At first it went unnoticed. Silent tendrils of smoke licking at the walls, and small flames creeping their way through each room. By the time it was caught the inferno had a firm grip and was raging uncontrollably, wreaking immeasurable damage throughout the place I called home.
As I write, it's day nine (which, the eagle eyed amongst you will have spotted, means that I start my DIY G-CSF injections today. Fuuuuuuuuuu-), and so time for a recap of day 8. Which, if I'm being honest, was a total bugger of a day.
Yesterday my parents and I attended something referred to as a 'Confirmation of Consent' meeting with my absolute babe of a Nurse Specialist, Theresa. Sadly this wasn't some sort of disruptive feminist workshop, but a medical appointment about chemotherapy. The point of the session is to run through your cancer treatment plan, its side effects and risks, answer any questions you may have and then finally get your permission to start poisoning you for your own benefit.
Instead I have been wading my way wide-eyed and babbling incoherently through myriad conversations about my fertility. Basically, am I ever going to want to grow some sproglets inside of me one day? Because [spoiler alert], cancer and its subsequent treatment might make my chances of natural conception as likely as Trump winning an honorary ACLU award.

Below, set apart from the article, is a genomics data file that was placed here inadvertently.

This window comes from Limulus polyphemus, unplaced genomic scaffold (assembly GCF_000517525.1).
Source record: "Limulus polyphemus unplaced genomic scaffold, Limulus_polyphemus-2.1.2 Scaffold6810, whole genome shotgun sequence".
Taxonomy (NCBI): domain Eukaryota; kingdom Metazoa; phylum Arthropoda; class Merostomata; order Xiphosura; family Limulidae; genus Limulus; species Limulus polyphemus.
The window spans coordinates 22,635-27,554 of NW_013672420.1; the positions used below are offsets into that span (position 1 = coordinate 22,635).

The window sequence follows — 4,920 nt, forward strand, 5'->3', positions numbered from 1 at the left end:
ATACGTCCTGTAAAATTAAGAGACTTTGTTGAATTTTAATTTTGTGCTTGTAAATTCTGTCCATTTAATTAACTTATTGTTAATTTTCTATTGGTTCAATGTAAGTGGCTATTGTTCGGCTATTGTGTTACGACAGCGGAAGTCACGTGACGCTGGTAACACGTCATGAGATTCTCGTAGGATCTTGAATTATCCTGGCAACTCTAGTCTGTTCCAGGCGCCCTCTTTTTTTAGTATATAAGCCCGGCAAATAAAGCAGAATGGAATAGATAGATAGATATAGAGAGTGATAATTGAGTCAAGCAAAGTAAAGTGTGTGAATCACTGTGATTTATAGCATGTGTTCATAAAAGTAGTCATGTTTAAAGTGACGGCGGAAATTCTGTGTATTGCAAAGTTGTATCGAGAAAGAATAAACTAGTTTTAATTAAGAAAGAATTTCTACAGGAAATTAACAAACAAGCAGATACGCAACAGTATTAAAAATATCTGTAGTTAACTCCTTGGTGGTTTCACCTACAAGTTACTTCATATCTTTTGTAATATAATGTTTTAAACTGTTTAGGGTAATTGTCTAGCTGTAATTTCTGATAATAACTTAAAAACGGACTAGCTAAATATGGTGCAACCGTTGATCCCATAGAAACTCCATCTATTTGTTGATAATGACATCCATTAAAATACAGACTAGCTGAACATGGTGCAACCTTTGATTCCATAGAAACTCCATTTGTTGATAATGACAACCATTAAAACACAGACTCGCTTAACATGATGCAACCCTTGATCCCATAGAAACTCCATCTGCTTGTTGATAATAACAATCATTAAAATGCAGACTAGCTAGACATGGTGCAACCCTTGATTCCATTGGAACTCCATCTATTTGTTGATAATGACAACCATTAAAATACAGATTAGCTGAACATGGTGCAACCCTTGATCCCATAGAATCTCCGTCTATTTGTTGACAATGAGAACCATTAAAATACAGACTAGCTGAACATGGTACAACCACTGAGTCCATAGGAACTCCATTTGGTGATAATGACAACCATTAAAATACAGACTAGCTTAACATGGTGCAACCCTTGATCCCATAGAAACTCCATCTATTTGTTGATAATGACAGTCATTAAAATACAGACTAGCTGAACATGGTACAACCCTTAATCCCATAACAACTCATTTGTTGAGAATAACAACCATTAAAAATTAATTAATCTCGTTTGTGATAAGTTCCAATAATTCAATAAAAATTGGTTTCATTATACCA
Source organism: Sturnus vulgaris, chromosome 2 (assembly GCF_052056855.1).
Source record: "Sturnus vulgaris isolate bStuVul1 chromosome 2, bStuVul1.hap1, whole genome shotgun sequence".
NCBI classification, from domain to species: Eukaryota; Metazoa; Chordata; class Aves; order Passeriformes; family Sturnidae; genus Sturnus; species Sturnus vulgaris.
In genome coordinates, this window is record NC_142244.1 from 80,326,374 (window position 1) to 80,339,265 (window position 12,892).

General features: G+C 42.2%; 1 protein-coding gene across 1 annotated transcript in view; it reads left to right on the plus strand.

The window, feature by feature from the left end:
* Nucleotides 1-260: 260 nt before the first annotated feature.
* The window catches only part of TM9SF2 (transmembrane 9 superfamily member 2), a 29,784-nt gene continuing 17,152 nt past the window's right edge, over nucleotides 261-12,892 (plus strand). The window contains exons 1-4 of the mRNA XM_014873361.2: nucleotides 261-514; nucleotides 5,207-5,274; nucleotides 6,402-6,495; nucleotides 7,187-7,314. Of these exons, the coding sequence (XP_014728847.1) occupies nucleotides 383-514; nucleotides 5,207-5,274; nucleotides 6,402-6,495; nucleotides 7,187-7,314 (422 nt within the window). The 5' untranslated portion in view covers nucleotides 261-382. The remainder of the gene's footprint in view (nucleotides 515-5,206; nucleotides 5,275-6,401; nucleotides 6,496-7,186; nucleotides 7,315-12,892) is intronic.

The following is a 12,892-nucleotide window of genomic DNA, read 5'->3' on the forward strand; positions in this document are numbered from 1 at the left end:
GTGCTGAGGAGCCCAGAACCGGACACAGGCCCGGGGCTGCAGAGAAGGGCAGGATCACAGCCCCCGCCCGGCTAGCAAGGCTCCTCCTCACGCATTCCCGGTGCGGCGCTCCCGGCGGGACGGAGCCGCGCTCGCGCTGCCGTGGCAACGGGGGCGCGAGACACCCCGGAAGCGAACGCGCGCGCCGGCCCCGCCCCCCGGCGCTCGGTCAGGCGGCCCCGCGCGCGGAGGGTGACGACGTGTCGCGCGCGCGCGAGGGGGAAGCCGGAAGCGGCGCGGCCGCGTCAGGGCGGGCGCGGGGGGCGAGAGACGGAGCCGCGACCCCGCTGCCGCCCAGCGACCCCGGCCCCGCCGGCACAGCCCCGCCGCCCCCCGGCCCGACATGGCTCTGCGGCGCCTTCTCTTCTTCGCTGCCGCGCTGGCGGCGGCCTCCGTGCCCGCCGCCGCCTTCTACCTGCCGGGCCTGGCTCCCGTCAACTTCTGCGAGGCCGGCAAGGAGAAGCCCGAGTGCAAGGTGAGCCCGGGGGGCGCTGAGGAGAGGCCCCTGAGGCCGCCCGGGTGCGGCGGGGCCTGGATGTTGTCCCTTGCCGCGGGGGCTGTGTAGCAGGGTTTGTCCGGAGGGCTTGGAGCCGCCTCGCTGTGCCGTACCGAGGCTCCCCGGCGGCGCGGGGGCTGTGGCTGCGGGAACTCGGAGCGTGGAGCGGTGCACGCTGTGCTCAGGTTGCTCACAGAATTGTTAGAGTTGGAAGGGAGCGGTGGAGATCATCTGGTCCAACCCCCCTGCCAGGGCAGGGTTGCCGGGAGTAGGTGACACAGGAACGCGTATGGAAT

It's easy to look back and think 'why didn't I notice earlier?' (you know, before my cancer got to Stage 4), but the truth is that hindsight is 20/20 and when you're actually living through these symptoms they feel so unrelated and random.
Annoyingly, I now have to use a crutch because they're worried that the cancer has weakened my hip/pelvis/leg on the right side enough that I could quite easily fracture something like my femur. I really detest crutches - they are gangly, awkward and make my hands hurt. But use them I must I suppose - it's probably less cumbersome than having a fractures femur.